25 x 25

A personal reflection on living life by the pomodoro technique.

In his introduction to the well-recognized book, The Success Principles, Jack Canfield emphasizes that his principles do work. But he emphasizes: for the principles to work, you have to work the principles! And the secret to success with the pomodoro technique is just that.

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This is My Fight

Propaganda. Racism. Poverty. Discrimination. Rebellion. Genocide.
Narcissism. Blackmail. Lying. Corporate fraud. Conspiracies. Bureaucracy. Scandals. Theft. Forgery. Incompetence. Abusive leadership.
Sexual harassment. Alcohol. Drugs. Pornography. Prostitution. Addiction.
Infidelity. Backbiting. Neglectful parenting. Betrayal. Sociopathy. Domestic violence.

All covered by a heavy layer of pretense to keep things running. This has been an adventure of a year for me.

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Reading Non-Fiction

The book to read is not the one that thinks for you but the one that makes you think. – Harper Lee

I have always been a story reader and my interest in non-fiction is fairly premature. I am developing it, in favour of my ardent pursuit of knowledge. I find that it is much more challenging than reading fiction and offers a vastly different experience. With a story, I start from the beginning and it just carries me through to the last page. I tried the same with my non-fiction reading choices but did not have as much success. So, I decided to go a little deeper and figure out how I can make the most of my non-fiction reading experiences. Here are some tips and tricks that I gathered and applied to improve:

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Coffee, Please!

Once, a daughter complained to her father that her life was miserable and full of problems. She was tired of fighting and struggling all the time. It seemed as if just when one problem was solved, another one soon followed.

Her father, a chef, took her to the kitchen. He filled 3 pots with water and placed each one on a high fire. Once the 3 pots began to boil, he placed potatoes in one pot, eggs in the second pot, and ground coffee beans in the third pot. After 20 minutes, he turned off the burners, and put the potatoes and eggs in separate bowls, and poured the coffee in a cup.

Turning to his daughter, he asked, “What do you see?”

“Potatoes, eggs, and coffee,” she hastily replied.

“Look closer,” he said, “and touch the potatoes.”

She did and noted that they were soft. He then asked her to take an egg and break it. After pulling off the shell, she observed the hard-boiled egg. Finally, he asked her to sip the coffee. Its rich aroma brought a smile to her face.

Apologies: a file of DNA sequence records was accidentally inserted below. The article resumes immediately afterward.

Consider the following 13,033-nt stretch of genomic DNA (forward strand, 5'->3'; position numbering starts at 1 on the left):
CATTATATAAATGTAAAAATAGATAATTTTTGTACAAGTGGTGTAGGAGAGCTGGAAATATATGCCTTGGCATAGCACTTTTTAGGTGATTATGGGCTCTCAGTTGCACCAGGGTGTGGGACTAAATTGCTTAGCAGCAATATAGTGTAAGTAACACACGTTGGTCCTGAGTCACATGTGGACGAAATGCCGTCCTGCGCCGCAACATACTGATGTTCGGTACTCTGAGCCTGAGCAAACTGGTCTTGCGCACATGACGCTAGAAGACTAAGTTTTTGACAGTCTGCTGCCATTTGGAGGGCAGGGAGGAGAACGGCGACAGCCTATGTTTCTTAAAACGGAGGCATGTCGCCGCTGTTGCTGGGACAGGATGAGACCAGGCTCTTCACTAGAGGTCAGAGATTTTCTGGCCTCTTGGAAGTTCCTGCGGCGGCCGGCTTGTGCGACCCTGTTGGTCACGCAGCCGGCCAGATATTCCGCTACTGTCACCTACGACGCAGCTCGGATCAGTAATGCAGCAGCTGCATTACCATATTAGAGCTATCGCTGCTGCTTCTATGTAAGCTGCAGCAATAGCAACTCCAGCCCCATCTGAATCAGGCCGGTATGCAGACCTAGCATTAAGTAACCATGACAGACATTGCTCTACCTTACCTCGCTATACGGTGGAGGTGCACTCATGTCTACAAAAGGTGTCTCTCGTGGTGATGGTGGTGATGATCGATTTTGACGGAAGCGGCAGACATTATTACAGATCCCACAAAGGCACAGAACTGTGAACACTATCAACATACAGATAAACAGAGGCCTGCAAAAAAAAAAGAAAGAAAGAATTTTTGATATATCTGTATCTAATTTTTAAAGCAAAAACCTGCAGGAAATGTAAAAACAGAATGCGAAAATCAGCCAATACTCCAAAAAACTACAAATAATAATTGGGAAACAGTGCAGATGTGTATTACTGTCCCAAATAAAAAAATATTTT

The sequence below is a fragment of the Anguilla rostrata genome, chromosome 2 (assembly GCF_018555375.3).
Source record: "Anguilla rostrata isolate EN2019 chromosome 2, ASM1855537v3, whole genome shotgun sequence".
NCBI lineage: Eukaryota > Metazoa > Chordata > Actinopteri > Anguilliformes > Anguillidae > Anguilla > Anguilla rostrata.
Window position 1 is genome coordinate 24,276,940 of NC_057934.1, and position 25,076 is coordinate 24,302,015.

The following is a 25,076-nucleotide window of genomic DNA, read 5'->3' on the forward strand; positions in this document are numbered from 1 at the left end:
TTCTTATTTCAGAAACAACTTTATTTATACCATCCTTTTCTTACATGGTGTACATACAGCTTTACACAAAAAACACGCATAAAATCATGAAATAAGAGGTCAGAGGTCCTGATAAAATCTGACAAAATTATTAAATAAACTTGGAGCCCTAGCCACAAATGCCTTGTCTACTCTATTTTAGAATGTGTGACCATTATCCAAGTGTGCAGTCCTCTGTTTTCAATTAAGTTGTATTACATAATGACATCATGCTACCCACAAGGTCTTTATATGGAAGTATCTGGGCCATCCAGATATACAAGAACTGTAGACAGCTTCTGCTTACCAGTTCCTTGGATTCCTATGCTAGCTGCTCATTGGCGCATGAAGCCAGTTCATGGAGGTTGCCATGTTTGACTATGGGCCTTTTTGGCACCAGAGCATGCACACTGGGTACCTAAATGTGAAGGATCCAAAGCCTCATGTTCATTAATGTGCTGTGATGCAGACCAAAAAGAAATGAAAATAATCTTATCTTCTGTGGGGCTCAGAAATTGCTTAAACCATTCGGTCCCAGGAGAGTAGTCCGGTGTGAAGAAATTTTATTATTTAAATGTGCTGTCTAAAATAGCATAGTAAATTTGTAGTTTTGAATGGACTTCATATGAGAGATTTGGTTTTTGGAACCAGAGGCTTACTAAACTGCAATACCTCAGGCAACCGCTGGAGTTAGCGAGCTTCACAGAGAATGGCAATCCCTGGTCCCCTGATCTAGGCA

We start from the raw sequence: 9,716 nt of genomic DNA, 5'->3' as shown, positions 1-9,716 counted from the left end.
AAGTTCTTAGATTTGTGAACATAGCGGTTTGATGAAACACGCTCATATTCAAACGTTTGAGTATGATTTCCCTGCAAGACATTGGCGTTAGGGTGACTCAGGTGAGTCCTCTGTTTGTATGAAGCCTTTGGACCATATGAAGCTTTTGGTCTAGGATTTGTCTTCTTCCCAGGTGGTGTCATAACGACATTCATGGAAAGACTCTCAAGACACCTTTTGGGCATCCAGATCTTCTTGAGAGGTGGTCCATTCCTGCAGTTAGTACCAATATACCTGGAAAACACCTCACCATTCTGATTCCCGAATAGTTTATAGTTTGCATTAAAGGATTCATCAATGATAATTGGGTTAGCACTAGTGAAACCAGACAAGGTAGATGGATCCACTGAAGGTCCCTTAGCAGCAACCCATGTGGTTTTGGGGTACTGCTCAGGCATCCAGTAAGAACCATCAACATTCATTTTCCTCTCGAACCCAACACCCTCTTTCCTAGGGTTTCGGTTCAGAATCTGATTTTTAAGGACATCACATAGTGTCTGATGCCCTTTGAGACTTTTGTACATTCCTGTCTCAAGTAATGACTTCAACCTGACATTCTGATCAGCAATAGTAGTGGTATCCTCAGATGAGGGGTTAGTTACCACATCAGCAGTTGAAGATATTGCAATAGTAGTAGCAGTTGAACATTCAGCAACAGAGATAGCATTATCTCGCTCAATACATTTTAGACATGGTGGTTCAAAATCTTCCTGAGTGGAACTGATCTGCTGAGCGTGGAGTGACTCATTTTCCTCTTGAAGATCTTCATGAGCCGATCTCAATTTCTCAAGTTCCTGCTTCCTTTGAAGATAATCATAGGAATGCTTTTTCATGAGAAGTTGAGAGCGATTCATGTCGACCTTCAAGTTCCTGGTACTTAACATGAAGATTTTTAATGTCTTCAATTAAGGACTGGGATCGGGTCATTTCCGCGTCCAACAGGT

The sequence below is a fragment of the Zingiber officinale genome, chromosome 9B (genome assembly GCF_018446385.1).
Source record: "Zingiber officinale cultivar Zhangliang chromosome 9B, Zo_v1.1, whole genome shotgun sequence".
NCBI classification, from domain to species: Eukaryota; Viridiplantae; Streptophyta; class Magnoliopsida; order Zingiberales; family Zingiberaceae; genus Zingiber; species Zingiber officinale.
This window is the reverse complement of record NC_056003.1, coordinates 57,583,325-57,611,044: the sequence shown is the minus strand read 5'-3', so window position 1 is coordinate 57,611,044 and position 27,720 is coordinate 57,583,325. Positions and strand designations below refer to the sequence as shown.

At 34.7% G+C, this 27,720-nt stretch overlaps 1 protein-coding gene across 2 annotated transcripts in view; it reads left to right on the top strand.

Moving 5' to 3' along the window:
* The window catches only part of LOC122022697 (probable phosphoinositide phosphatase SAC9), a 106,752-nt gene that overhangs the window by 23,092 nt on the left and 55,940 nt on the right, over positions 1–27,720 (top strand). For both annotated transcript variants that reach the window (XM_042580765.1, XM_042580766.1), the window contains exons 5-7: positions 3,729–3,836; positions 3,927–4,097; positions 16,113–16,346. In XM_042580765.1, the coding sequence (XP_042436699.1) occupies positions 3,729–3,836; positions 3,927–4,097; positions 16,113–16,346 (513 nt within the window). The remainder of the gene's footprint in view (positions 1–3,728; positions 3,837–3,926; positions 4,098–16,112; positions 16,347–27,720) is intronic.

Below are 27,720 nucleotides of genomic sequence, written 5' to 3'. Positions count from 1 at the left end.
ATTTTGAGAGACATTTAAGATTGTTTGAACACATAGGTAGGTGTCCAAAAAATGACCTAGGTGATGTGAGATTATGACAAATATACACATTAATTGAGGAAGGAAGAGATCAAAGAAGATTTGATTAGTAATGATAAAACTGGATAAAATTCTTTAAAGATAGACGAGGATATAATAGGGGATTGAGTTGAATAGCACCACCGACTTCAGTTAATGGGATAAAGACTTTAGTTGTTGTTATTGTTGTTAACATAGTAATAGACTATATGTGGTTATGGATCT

“What does this mean?” she asked.

He then explained that the potatoes, the eggs, and the coffee beans had each faced the same adversity – the boiling water. However, each one reacted differently to the situation. The potatoes went in strong and hard, but in boiling water became soft and weak. The egg was fragile, with the thin outer shell protecting its liquid interior, until it was put in the boiling water. Then the inside of the egg became hard. However, the ground coffee beans were unique. After they were exposed to the boiling water, they changed the water itself and created a new liquid.

“Which are you?” he asked his daughter. “When adversity knocks on your door, how do you respond? Are you a potato, an egg, or a coffee bean?”

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A Beautiful, Terrible Thing

I was glued to my phone for two days just reading this book. It had been a while since I read anything and coming back to something so engrossing reminded me why I love to read so much. In A Beautiful, Terrible Thing, Jen Waite shares her personal experience of finding and investing several years into a perfect, loving relationship and its demise at the hands of a husband who turns out to be a very unfaithful “sociopath”. The book follows two timelines, alternating between the good and bad phases, distinguished by the day she reads one incriminating email. And that too when she was recovering from labour and learning to care for their three-week old daughter! She goes on to find out that her husband continuously had affairs throughout the duration of their relationship.

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Cranberry Almond Biscotti

Cooking for oneself and family is healthy and therapeutic. The process gets me to relax and I know better what we are eating, especially with diet controls needed in the house for sugar and salt. I am not great in the kitchen but I am learning. I am perfecting my knowledge a few recipes and techniques at a time. I love biscotti as a delicious snack with tea or between meals. It was only my second time making biscotti so there were plenty of hiccups. I even tried to make a video to share a part of the process with you but it was too bad to share. Cooking something edible, hopefully also delicious, is important for me and a good source of growth and motivation. I know I will get better at that with time and patience. For now, try and enjoy this recipe.

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